No Voice; but oh! the silence sank like music on my heart. ~ Samuel Taylor Coleridge (1772 – 1834)
A group of five educators and myself went to the North Bay CUE conference in Napa over the weekend.
LCMSD @ NorthBay CUE
It was a good day and I attended sessions on multimedia presentations, QR codes, and EdModo. However as so often is the case at these conferences … our group was most blown away by something that had nothing to do with our sessions*.
Indeed it came up in a side conversation – adding voice comments in GoogleDocs. What a great way to give students feedback! Its quick, its easy, it allows students to hear your voice in the feedback and, i believe, more students will listen and think about the feedback you are giving them**
Here’s a great tutorial in less than three minutes by J. Roberts:
My 10-year-old son is miserable since I took away Call of Duty–what do I do?
Q: My 10 year old used to be an avid skateboarder and baseball player—until Call of Duty on XBOX Live arrived. I didn’t in my wildest dreams think that he would become addicted to a video game. I have a 21 year old who played all of the games but was never ruled by them. Since my awakening, I have removed the game, but my son is miserable. How long does it take to deprogram him?
—Problem Gaming, in Kansas City, MO
A: Dear Problem Gaming,
More and more young people are being referred to me for Internet or video game behaviors that are causing real problems in their lives. It sounds like your 10-year-old son falls into that category. Unfortunately, time away from the game may not be enough to deprogram him—he probably needs professional help.
In the meantime, when talking about this with your son, frame this as a health issue, not as an issue of misbehaving. Your son’s excessive game play could be a symptom of another issue—like social anxiety or depression—and it could be his way of taking refuge in a world he can control. Explain that you see how miserable he is, and that although he may not understand yet, the goal here is not to punish him but to make his life better.
I generally start each of these posts with a quote. This post is a short one and is all about a quote. I just had to share one that I found here last night. I was drawn to the article through my PLN and it held onto my attention particularly tightly after a great conversation I’d had that day with two mothers (both ES principals) about the mystery of why our kids are so drawn to video games. The article is great and definitely worth the read, but the quote dazzled and i feel is one of the best I’ve seen in some time:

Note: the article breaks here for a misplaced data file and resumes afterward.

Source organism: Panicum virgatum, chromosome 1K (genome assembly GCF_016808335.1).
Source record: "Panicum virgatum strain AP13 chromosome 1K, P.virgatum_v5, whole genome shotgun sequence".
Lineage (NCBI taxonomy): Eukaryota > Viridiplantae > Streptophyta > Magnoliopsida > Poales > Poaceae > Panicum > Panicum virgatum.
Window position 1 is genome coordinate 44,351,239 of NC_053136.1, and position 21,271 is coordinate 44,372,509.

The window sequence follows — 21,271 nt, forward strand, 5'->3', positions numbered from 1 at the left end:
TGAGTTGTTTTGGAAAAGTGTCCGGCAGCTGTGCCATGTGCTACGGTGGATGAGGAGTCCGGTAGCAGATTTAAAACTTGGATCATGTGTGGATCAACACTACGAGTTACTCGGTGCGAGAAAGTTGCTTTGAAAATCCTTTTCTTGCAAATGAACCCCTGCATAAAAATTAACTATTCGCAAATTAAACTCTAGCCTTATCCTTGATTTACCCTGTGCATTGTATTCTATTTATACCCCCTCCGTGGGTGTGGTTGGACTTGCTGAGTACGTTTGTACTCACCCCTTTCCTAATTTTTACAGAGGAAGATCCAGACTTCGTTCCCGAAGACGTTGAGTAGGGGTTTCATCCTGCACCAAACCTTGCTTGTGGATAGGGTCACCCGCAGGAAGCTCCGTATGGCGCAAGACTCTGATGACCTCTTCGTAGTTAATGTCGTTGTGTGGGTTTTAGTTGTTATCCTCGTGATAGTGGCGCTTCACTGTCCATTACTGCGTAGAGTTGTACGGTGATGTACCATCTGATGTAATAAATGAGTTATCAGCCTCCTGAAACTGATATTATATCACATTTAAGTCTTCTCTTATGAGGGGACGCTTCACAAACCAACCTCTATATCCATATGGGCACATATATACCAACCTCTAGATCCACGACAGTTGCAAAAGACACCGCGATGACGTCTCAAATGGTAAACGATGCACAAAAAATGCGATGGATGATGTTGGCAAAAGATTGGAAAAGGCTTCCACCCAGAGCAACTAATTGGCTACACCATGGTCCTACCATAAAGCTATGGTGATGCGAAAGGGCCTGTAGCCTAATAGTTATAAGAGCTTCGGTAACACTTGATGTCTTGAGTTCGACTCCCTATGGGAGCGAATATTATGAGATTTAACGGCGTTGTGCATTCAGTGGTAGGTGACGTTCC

In times of change learners inherit the Earth while the learned find themselves equipped to deal with a world that no longer exists. ~ Eric Hoffer
Technology is dominated by two types of people: those who understand what they do not manage, and those who manage what they do not understand.
~ Putt’s Law
Navigating the world of technology and educational technology is not just a challenge for teachers but for parents as well. Many that I have spoken with feel lost in their struggle to help and make the best decisions about technology in their children’s lives.
I have tried to engage with parents through our school’s website by directing them to agencies and online conversations. The hope is to get them reading and to encourage them asking questions and fan the fire of discussion. The response has been great and through monitoring and engaging in the conversation directly we hope to ensure that our parent community feels supported as they navigate the ever changing landscape of technology.
You write your snide bull[expletive] from a dark room because that’s what the angry do nowadays. I was nice to you, don’t torture me for it. ~ Erica Albright (from The Social Network)
You can’t go far without seeing a little blue square with a white “f” in it these days, every ad, website, at the bus stop, on TV, its everywhere. This, of course, isn’t news to anyone. What is particularly interesting to me is that we are all new here, we’re all learning and the definitive in regard to social networking are limited and re-defining themselves everyday.
Should would be employers have the right to ask for the information you share openly with your friends (assuming you retain the “right” to say no?